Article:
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chiddler

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No background information in the passage.

It was noted that when white light was shined into a normal person's eyes, their rod cells hyperpolarized. This is:

a. normal, because rod cells are usually permeable to sodium.
b. normal, because light opens voltage-gated potassium channels in rod cells.
c. abnormal, because rod cells are hyperpolarized at rest.
d. abnormal, because rod cells respond to red light

answer: A.

So I have very little knowledge of how eyes work in terms of action potential stuff. Can I please have an explanation?
 

bajoneswadup

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No background information in the passage.

It was noted that when white light was shined into a normal person's eyes, their rod cells hyperpolarized. This is:

a. normal, because rod cells are usually permeable to sodium.
b. normal, because light opens voltage-gated potassium channels in rod cells.
c. abnormal, because rod cells are hyperpolarized at rest.
d. abnormal, because rod cells respond to red light

answer: A.

So I have very little knowledge of how eyes work in terms of action potential stuff. Can I please have an explanation?

I'm no pro, but you know your eyes must be permeable to Na+ if they're hyperpolarized (Na/K pump re-establishing resting potential). So C and D are out. And I picked A b/c depolarization is going to happen first, which are Na+ channels (K+ channels are slower to open). I guess the light directly activates Na+ channels. Idk A and B are both tempting
 

pm1

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No background information in the passage.

It was noted that when white light was shined into a normal person's eyes, their rod cells hyperpolarized. This is:

a. normal, because rod cells are usually permeable to sodium.
b. normal, because light opens voltage-gated potassium channels in rod cells.
c. abnormal, because rod cells are hyperpolarized at rest.
d. abnormal, because rod cells respond to red light

answer: A.

So I have very little knowledge of how eyes work in terms of action potential stuff. Can I please have an explanation?

I don't have my book with me now - ps EK does a good job explaining how eyes work.
If I remember correctly though, eyes work in a funky way. It is kind of the reversal of the normal. When light is not shining through, the neurons are actually hyperpolarized.
From wiki:
"Activation of rods and cones is actually hyperpolarization; when they are not being stimulated, they depolarize and release glutamate continuously."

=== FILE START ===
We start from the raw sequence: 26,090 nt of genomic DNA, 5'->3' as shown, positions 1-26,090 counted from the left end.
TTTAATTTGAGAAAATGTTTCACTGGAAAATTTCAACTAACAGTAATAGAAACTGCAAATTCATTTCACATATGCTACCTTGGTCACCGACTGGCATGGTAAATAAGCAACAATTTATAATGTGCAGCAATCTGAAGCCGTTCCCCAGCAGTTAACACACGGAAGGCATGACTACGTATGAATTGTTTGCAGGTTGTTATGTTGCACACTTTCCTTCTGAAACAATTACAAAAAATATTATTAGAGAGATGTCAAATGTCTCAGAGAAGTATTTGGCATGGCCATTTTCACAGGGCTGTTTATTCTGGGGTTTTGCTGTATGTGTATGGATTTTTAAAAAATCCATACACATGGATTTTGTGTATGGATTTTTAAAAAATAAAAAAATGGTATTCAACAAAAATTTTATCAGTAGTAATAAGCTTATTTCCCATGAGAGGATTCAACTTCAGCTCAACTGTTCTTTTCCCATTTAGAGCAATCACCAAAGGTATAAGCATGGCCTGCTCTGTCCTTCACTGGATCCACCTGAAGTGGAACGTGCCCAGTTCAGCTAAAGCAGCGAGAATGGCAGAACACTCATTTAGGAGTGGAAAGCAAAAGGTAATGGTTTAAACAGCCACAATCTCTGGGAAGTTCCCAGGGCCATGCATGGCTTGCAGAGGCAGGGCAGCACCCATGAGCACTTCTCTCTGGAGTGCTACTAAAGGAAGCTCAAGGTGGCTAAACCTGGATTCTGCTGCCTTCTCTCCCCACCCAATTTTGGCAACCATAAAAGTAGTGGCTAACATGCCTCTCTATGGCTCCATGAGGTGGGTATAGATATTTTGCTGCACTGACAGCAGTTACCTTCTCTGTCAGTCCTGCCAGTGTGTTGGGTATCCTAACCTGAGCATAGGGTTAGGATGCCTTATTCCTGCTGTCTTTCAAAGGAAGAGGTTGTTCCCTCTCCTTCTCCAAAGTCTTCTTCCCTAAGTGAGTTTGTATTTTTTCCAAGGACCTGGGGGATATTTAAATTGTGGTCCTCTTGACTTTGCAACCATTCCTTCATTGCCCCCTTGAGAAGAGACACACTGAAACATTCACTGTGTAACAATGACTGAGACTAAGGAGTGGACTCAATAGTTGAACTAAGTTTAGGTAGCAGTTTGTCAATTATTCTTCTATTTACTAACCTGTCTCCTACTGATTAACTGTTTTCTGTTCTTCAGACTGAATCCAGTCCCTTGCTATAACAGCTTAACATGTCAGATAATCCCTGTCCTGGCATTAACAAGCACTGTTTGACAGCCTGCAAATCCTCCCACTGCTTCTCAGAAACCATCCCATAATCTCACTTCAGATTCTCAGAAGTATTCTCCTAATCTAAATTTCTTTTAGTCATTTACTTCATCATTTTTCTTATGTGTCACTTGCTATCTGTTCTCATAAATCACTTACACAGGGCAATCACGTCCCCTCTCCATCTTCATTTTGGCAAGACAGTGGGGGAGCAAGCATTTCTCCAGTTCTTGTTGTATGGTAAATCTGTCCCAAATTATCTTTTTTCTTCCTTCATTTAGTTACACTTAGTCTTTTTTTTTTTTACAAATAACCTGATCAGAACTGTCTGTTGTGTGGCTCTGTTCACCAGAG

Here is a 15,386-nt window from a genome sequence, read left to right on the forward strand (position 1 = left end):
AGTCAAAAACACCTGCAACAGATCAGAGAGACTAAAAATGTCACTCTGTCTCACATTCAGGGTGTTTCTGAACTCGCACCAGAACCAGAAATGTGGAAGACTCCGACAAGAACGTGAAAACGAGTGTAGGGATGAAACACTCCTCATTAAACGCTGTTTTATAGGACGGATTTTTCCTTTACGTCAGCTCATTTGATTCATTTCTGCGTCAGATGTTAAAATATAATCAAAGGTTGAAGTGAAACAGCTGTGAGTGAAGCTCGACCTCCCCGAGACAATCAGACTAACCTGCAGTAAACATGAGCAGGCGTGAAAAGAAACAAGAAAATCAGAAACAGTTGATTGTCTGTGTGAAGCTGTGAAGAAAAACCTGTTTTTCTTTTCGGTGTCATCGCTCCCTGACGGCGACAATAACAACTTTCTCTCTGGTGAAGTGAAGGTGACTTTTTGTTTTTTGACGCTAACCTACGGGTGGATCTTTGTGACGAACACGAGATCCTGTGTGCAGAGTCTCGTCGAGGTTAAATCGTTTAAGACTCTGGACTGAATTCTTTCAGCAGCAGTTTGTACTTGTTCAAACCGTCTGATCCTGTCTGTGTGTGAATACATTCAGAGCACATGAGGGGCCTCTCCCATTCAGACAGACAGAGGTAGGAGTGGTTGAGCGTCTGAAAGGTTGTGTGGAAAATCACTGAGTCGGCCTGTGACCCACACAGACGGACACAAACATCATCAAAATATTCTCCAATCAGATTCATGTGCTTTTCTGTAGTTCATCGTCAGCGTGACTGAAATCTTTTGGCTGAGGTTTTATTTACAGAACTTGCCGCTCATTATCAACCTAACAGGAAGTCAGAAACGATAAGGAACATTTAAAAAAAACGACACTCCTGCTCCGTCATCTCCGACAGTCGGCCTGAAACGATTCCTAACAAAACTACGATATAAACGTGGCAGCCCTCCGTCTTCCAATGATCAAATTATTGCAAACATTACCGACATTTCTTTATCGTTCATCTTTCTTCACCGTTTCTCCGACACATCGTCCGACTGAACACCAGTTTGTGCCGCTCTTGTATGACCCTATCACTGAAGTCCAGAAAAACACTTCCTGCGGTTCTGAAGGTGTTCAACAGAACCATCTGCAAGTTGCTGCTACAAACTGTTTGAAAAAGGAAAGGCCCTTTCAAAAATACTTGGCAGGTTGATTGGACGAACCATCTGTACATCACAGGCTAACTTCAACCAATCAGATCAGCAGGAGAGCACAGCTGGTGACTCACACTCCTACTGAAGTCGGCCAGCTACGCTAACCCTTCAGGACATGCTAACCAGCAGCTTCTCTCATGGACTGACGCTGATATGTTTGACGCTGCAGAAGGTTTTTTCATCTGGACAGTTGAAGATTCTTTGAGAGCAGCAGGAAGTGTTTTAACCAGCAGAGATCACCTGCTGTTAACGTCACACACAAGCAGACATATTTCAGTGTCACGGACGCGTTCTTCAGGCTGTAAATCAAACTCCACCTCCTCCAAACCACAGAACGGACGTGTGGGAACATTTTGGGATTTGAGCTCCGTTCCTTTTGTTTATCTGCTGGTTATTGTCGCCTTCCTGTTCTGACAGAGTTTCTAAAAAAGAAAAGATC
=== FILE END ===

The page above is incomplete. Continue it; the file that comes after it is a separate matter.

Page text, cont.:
I can double check and quote from my EK book once I have it with me. Or someone want to add?
 

pfaction

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No, that's incorrect. In my Glaucoma lecture we learned about the "dark current" and all this fun stuff. The cell is usually depolarized and sending out glutamate which is inhibitory in the eye. (In some places it's excitatory, like interneurons and....****, I forgot my Neuro/Psych course...)

There's phosphodiesterase 5 and transducin that are involved with cGMP. cGMP keeps the Na channel open, when light hits and converts opsin or rhodopsin or whatever (been a year since I took that drugs and disease) transducin and PDE5 are activated, causing cGMP->GMP and the dark current shuts off, so sodium can't enter, hyperpolarization occurs, and glutamate isn't sent to the bipolar cells, which is like saying HEY THERE'S THIS TYPE OF SIGNAL!
 
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chiddler

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Could I have an explanation that would suffice for mcat, please?

I didn't learn about this in my neuro class. Glory of the quarter system. According to my friend i also skipped some very difficult calculus, too :cool:
 

pm1

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Could I have an explanation that would suffice for mcat, please?

I didn't learn about this in my neuro class. Glory of the quarter system. According to my friend i also skipped some very difficult calculus, too :cool:

I'm pretty sure that for MCAT purposes we just need to know that the rods and retina are normally depolarized (Na is permeable) but when light goes through it hyperpolarizes.
 

chiddler

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I'm pretty sure that for MCAT purposes we just need to know that the rods and retina are normally depolarized (Na is permeable) but when light goes through it hyperpolarizes.

great. are you certain? pfaction said it is incorrect. was s/he referring to the first response?
 

pfaction

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Nah, I was referring to
If I remember correctly though, eyes work in a funky way. It is kind of the reversal of the normal. When light is not shining through, the neurons are actually hyperpolarized.
 

MedPR

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Could I have an explanation that would suffice for mcat, please?

I didn't learn about this in my neuro class. Glory of the quarter system. According to my friend i also skipped some very difficult calculus, too :cool:


Rods are backwards compared to everything else in terms of depol/hyperpol. Usually when there's some kind of response you think of depolarization (action potential), but rods hyperpolarize in response to light.
 
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